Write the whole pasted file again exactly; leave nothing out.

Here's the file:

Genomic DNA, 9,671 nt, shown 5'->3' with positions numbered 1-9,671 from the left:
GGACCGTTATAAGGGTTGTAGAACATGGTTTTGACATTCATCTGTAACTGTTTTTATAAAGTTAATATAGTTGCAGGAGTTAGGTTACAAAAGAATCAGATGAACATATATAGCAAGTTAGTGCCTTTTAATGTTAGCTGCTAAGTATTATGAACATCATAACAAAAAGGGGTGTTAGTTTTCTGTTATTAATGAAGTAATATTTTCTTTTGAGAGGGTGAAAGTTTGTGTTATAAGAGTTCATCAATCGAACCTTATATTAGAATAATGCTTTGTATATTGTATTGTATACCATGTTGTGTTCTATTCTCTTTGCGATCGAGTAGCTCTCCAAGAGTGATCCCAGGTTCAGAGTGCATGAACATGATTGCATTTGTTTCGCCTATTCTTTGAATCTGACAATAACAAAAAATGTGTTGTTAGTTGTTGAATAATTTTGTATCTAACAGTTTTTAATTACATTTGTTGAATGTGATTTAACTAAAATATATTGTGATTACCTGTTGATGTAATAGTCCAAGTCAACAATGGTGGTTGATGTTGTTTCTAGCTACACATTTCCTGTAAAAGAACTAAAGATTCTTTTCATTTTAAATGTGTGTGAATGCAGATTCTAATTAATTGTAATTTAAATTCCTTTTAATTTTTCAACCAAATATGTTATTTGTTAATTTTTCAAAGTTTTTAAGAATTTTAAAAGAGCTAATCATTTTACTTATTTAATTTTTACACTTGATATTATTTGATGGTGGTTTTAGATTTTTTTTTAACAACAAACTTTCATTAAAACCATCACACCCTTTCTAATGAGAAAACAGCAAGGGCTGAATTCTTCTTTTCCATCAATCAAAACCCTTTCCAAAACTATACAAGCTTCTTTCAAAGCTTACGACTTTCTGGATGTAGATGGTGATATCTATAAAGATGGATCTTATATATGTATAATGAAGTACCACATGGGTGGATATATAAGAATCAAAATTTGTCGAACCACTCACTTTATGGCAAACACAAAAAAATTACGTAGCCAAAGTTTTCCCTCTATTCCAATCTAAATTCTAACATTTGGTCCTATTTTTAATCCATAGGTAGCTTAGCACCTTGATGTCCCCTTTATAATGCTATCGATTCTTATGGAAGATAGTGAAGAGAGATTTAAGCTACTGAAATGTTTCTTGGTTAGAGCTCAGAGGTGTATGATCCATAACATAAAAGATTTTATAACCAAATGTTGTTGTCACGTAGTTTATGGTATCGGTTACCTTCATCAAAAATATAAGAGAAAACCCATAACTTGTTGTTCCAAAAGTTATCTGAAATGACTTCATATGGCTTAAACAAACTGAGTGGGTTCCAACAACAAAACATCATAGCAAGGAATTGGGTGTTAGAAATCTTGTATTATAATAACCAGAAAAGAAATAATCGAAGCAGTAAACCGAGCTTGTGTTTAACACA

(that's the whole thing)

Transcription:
Genomic DNA, 9,671 nt, shown 5'->3' with positions numbered 1-9,671 from the left:
GGACCGTTATAAGGGTTGTAGAACATGGTTTTGACATTCATCTGTAACTGTTTTTATAAAGTTAATATAGTTGCAGGAGTTAGGTTACAAAAGAATCAGATGAACATATATAGCAAGTTAGTGCCTTTTAATGTTAGCTGCTAAGTATTATGAACATCATAACAAAAAGGGGTGTTAGTTTTCTGTTATTAATGAAGTAATATTTTCTTTTGAGAGGGTGAAAGTTTGTGTTATAAGAGTTCATCAATCGAACCTTATATTAGAATAATGCTTTGTATATTGTATTGTATACCATGTTGTGTTCTATTCTCTTTGCGATCGAGTAGCTCTCCAAGAGTGATCCCAGGTTCAGAGTGCATGAACATGATTGCATTTGTTTCGCCTATTCTTTGAATCTGACAATAACAAAAAATGTGTTGTTAGTTGTTGAATAATTTTGTATCTAACAGTTTTTAATTACATTTGTTGAATGTGATTTAACTAAAATATATTGTGATTACCTGTTGATGTAATAGTCCAAGTCAACAATGGTGGTTGATGTTGTTTCTAGCTACACATTTCCTGTAAAAGAACTAAAGATTCTTTTCATTTTAAATGTGTGTGAATGCAGATTCTAATTAATTGTAATTTAAATTCCTTTTAATTTTTCAACCAAATATGTTATTTGTTAATTTTTCAAAGTTTTTAAGAATTTTAAAAGAGCTAATCATTTTACTTATTTAATTTTTACACTTGATATTATTTGATGGTGGTTTTAGATTTTTTTTTAACAACAAACTTTCATTAAAACCATCACACCCTTTCTAATGAGAAAACAGCAAGGGCTGAATTCTTCTTTTCCATCAATCAAAACCCTTTCCAAAACTATACAAGCTTCTTTCAAAGCTTACGACTTTCTGGATGTAGATGGTGATATCTATAAAGATGGATCTTATATATGTATAATGAAGTACCACATGGGTGGATATATAAGAATCAAAATTTGTCGAACCACTCACTTTATGGCAAACACAAAAAAATTACGTAGCCAAAGTTTTCCCTCTATTCCAATCTAAATTCTAACATTTGGTCCTATTTTTAATCCATAGGTAGCTTAGCACCTTGATGTCCCCTTTATAATGCTATCGATTCTTATGGAAGATAGTGAAGAGAGATTTAAGCTACTGAAATGTTTCTTGGTTAGAGCTCAGAGGTGTATGATCCATAACATAAAAGATTTTATAACCAAATGTTGTTGTCACGTAGTTTATGGTATCGGTTACCTTCATCAAAAATATAAGAGAAAACCCATAACTTGTTGTTCCAAAAGTTATCTGAAATGACTTCATATGGCTTAAACAAACTGAGTGGGTTCCAACAACAAAACATCATAGCAAGGAATTGGGTGTTAGAAATCTTGTATTATAATAACCAGAAAAGAAATAATCGAAGCAGTAAACCGAGCTTGTGTTTAACACA